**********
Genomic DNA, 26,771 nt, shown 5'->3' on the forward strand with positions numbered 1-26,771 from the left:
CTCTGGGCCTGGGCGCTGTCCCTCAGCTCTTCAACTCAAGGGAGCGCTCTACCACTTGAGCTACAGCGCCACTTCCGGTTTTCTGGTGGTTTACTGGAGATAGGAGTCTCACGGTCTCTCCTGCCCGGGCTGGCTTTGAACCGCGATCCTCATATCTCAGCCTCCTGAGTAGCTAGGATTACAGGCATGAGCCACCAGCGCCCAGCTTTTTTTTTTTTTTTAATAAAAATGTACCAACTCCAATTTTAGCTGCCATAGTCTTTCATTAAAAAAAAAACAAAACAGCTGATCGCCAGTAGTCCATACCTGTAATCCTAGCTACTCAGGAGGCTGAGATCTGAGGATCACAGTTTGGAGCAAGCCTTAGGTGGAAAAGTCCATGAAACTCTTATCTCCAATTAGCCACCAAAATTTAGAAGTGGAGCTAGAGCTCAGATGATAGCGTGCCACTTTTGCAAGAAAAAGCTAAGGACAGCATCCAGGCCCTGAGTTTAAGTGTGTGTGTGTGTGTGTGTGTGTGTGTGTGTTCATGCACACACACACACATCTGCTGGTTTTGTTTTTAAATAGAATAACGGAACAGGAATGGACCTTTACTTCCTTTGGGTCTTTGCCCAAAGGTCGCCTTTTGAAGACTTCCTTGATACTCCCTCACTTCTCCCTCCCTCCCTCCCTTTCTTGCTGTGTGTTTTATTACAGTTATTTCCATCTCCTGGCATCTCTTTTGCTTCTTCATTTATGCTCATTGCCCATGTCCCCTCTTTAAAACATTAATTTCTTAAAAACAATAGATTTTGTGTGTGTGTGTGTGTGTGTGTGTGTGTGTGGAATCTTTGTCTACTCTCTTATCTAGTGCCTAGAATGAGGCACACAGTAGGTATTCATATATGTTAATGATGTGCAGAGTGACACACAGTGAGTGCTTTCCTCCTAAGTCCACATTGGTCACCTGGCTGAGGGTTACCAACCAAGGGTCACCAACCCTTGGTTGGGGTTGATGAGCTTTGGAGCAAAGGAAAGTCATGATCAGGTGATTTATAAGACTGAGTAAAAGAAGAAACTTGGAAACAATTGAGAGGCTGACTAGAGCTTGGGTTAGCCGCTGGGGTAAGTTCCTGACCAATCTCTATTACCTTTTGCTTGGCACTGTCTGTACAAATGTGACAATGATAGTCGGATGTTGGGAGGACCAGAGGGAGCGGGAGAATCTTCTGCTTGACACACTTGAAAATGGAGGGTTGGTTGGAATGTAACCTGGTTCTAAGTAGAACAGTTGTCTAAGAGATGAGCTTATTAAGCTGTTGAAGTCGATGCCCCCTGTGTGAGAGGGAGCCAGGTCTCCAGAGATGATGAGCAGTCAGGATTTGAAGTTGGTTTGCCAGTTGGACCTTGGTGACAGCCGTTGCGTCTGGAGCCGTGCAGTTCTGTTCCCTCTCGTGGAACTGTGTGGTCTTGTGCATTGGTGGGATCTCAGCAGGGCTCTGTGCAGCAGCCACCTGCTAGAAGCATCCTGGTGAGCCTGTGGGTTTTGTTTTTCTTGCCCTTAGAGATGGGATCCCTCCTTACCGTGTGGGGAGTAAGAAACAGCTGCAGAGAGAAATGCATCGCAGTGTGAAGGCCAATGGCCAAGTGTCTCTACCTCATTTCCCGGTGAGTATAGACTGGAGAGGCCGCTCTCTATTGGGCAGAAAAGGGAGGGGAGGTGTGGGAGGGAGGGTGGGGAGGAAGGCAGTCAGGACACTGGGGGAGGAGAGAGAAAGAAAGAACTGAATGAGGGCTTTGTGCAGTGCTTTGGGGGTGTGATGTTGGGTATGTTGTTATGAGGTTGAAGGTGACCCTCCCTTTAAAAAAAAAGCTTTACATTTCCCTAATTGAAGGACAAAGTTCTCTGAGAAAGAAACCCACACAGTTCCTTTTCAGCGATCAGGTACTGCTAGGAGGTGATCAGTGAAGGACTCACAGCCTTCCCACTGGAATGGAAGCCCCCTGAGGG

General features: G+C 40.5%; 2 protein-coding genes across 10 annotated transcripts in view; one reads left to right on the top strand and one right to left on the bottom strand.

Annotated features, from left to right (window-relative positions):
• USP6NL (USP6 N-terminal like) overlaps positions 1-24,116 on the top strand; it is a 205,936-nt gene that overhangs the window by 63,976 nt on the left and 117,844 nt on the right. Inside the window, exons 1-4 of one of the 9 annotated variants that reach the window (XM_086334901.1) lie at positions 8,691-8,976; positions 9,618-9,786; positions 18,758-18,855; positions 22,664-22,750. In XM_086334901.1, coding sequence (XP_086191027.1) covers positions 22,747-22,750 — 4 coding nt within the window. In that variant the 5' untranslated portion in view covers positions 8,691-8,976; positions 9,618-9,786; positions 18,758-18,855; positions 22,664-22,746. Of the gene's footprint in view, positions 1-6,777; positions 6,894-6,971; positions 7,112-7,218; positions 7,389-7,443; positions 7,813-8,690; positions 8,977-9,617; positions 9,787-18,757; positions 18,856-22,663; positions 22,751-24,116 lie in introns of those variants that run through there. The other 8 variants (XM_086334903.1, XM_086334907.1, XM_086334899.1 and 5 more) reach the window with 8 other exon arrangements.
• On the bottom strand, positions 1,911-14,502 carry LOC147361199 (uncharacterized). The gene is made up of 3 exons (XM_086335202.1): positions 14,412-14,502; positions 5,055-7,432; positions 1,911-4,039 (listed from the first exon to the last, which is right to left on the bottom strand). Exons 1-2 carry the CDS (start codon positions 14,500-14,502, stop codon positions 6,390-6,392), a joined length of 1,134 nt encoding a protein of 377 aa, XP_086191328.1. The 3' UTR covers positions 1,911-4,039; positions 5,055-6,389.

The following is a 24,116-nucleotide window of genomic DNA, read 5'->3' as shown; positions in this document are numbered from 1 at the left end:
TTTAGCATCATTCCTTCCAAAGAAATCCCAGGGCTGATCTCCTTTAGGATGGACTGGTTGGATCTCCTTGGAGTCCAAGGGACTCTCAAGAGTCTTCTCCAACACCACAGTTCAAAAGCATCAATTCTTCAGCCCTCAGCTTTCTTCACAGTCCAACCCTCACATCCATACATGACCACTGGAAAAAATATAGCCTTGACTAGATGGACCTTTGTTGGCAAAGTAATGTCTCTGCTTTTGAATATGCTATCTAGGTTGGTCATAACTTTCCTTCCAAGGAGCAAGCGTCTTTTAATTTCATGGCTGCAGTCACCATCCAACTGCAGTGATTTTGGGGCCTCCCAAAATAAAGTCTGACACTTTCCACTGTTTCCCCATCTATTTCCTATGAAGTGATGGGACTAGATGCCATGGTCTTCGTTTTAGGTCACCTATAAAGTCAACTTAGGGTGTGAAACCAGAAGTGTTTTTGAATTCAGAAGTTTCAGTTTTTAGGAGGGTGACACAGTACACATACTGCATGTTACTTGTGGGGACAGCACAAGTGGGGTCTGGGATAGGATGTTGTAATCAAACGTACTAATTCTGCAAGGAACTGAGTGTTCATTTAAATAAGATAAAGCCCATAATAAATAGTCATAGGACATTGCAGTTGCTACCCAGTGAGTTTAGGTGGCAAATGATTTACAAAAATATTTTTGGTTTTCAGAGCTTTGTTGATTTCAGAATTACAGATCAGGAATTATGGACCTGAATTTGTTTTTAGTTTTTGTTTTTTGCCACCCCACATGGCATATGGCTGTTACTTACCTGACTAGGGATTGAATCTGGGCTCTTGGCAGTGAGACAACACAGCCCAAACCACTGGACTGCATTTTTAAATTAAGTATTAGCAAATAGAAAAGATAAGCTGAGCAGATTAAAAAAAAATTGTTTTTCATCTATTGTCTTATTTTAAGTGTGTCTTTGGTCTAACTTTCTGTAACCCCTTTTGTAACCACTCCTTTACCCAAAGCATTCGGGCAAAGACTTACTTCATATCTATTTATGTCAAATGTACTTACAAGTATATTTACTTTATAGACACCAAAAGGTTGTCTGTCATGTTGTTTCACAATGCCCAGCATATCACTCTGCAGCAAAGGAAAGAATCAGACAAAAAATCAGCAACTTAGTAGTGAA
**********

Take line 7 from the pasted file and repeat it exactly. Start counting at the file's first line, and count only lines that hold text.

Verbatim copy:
The following is a 24,116-nucleotide window of genomic DNA, read 5'->3' as shown; positions in this document are numbered from 1 at the left end: